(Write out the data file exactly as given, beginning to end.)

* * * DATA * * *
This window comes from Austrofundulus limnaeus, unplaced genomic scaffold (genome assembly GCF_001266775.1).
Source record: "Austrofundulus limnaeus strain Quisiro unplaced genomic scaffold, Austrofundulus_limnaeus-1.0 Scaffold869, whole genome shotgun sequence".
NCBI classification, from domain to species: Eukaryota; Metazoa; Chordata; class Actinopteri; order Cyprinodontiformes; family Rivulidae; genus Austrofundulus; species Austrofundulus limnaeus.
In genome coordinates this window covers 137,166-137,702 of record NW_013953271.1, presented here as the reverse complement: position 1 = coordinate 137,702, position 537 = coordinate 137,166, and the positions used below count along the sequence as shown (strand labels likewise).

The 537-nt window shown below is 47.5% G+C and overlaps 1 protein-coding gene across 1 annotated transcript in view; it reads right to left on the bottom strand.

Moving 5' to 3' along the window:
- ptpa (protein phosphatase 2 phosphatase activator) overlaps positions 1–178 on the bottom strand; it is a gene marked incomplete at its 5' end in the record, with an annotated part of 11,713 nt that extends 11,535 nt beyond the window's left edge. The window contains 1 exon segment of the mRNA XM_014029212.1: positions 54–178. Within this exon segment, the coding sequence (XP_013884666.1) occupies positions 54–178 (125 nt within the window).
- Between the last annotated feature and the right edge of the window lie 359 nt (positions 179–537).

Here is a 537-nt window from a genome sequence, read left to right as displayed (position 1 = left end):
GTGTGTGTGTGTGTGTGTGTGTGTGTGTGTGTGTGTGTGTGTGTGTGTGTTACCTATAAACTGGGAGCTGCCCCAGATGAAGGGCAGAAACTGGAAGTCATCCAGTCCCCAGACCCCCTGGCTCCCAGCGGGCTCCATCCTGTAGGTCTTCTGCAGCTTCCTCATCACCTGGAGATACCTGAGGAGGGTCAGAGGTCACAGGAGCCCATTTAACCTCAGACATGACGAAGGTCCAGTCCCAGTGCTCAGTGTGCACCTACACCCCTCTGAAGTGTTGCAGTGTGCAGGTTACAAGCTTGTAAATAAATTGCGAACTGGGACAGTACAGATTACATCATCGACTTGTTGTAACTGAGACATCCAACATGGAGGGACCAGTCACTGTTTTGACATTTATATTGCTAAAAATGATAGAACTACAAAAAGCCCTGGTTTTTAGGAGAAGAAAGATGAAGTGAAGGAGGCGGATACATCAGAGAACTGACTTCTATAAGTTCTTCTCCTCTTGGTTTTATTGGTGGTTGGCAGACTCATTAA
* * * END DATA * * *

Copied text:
This window comes from Austrofundulus limnaeus, unplaced genomic scaffold (genome assembly GCF_001266775.1).
Source record: "Austrofundulus limnaeus strain Quisiro unplaced genomic scaffold, Austrofundulus_limnaeus-1.0 Scaffold869, whole genome shotgun sequence".
NCBI classification, from domain to species: Eukaryota; Metazoa; Chordata; class Actinopteri; order Cyprinodontiformes; family Rivulidae; genus Austrofundulus; species Austrofundulus limnaeus.
In genome coordinates this window covers 137,166-137,702 of record NW_013953271.1, presented here as the reverse complement: position 1 = coordinate 137,702, position 537 = coordinate 137,166, and the positions used below count along the sequence as shown (strand labels likewise).

The 537-nt window shown below is 47.5% G+C and overlaps 1 protein-coding gene across 1 annotated transcript in view; it reads right to left on the bottom strand.

Moving 5' to 3' along the window:
- ptpa (protein phosphatase 2 phosphatase activator) overlaps positions 1–178 on the bottom strand; it is a gene marked incomplete at its 5' end in the record, with an annotated part of 11,713 nt that extends 11,535 nt beyond the window's left edge. The window contains 1 exon segment of the mRNA XM_014029212.1: positions 54–178. Within this exon segment, the coding sequence (XP_013884666.1) occupies positions 54–178 (125 nt within the window).
- Between the last annotated feature and the right edge of the window lie 359 nt (positions 179–537).

Here is a 537-nt window from a genome sequence, read left to right as displayed (position 1 = left end):
GTGTGTGTGTGTGTGTGTGTGTGTGTGTGTGTGTGTGTGTGTGTGTGTGTTACCTATAAACTGGGAGCTGCCCCAGATGAAGGGCAGAAACTGGAAGTCATCCAGTCCCCAGACCCCCTGGCTCCCAGCGGGCTCCATCCTGTAGGTCTTCTGCAGCTTCCTCATCACCTGGAGATACCTGAGGAGGGTCAGAGGTCACAGGAGCCCATTTAACCTCAGACATGACGAAGGTCCAGTCCCAGTGCTCAGTGTGCACCTACACCCCTCTGAAGTGTTGCAGTGTGCAGGTTACAAGCTTGTAAATAAATTGCGAACTGGGACAGTACAGATTACATCATCGACTTGTTGTAACTGAGACATCCAACATGGAGGGACCAGTCACTGTTTTGACATTTATATTGCTAAAAATGATAGAACTACAAAAAGCCCTGGTTTTTAGGAGAAGAAAGATGAAGTGAAGGAGGCGGATACATCAGAGAACTGACTTCTATAAGTTCTTCTCCTCTTGGTTTTATTGGTGGTTGGCAGACTCATTAA